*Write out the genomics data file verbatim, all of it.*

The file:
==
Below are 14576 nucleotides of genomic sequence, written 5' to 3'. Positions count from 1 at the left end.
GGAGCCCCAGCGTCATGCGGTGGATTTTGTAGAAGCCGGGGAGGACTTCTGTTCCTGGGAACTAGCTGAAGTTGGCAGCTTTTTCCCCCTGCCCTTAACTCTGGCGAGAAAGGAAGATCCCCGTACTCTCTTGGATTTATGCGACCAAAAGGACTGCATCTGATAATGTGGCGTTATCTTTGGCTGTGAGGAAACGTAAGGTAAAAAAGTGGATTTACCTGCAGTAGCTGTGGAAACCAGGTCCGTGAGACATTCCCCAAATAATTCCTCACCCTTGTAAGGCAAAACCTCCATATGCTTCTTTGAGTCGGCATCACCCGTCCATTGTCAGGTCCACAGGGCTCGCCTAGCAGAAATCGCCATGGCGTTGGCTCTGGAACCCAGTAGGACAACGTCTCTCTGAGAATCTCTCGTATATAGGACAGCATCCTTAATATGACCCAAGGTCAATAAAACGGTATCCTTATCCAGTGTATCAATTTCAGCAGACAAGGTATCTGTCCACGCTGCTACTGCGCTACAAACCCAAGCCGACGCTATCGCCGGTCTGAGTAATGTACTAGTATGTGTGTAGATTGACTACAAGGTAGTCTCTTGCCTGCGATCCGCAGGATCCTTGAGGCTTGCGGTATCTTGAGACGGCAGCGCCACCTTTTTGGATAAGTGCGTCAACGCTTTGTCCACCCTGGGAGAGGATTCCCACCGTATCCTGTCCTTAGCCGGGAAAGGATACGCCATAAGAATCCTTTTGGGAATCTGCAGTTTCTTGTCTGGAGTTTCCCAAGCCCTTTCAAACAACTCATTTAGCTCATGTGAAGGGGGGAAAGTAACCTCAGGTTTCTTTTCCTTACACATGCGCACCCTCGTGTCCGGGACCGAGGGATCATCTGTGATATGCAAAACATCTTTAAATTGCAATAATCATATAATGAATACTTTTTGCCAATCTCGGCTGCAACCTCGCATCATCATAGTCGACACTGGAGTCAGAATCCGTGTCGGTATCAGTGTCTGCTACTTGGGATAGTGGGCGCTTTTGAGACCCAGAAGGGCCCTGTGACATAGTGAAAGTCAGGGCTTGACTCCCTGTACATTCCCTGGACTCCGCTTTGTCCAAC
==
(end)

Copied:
Below are 14576 nucleotides of genomic sequence, written 5' to 3'. Positions count from 1 at the left end.
GGAGCCCCAGCGTCATGCGGTGGATTTTGTAGAAGCCGGGGAGGACTTCTGTTCCTGGGAACTAGCTGAAGTTGGCAGCTTTTTCCCCCTGCCCTTAACTCTGGCGAGAAAGGAAGATCCCCGTACTCTCTTGGATTTATGCGACCAAAAGGACTGCATCTGATAATGTGGCGTTATCTTTGGCTGTGAGGAAACGTAAGGTAAAAAAGTGGATTTACCTGCAGTAGCTGTGGAAACCAGGTCCGTGAGACATTCCCCAAATAATTCCTCACCCTTGTAAGGCAAAACCTCCATATGCTTCTTTGAGTCGGCATCACCCGTCCATTGTCAGGTCCACAGGGCTCGCCTAGCAGAAATCGCCATGGCGTTGGCTCTGGAACCCAGTAGGACAACGTCTCTCTGAGAATCTCTCGTATATAGGACAGCATCCTTAATATGACCCAAGGTCAATAAAACGGTATCCTTATCCAGTGTATCAATTTCAGCAGACAAGGTATCTGTCCACGCTGCTACTGCGCTACAAACCCAAGCCGACGCTATCGCCGGTCTGAGTAATGTACTAGTATGTGTGTAGATTGACTACAAGGTAGTCTCTTGCCTGCGATCCGCAGGATCCTTGAGGCTTGCGGTATCTTGAGACGGCAGCGCCACCTTTTTGGATAAGTGCGTCAACGCTTTGTCCACCCTGGGAGAGGATTCCCACCGTATCCTGTCCTTAGCCGGGAAAGGATACGCCATAAGAATCCTTTTGGGAATCTGCAGTTTCTTGTCTGGAGTTTCCCAAGCCCTTTCAAACAACTCATTTAGCTCATGTGAAGGGGGGAAAGTAACCTCAGGTTTCTTTTCCTTACACATGCGCACCCTCGTGTCCGGGACCGAGGGATCATCTGTGATATGCAAAACATCTTTAAATTGCAATAATCATATAATGAATACTTTTTGCCAATCTCGGCTGCAACCTCGCATCATCATAGTCGACACTGGAGTCAGAATCCGTGTCGGTATCAGTGTCTGCTACTTGGGATAGTGGGCGCTTTTGAGACCCAGAAGGGCCCTGTGACATAGTGAAAGTCAGGGCTTGACTCCCTGTACATTCCCTGGACTCCGCTTTGTCCAAC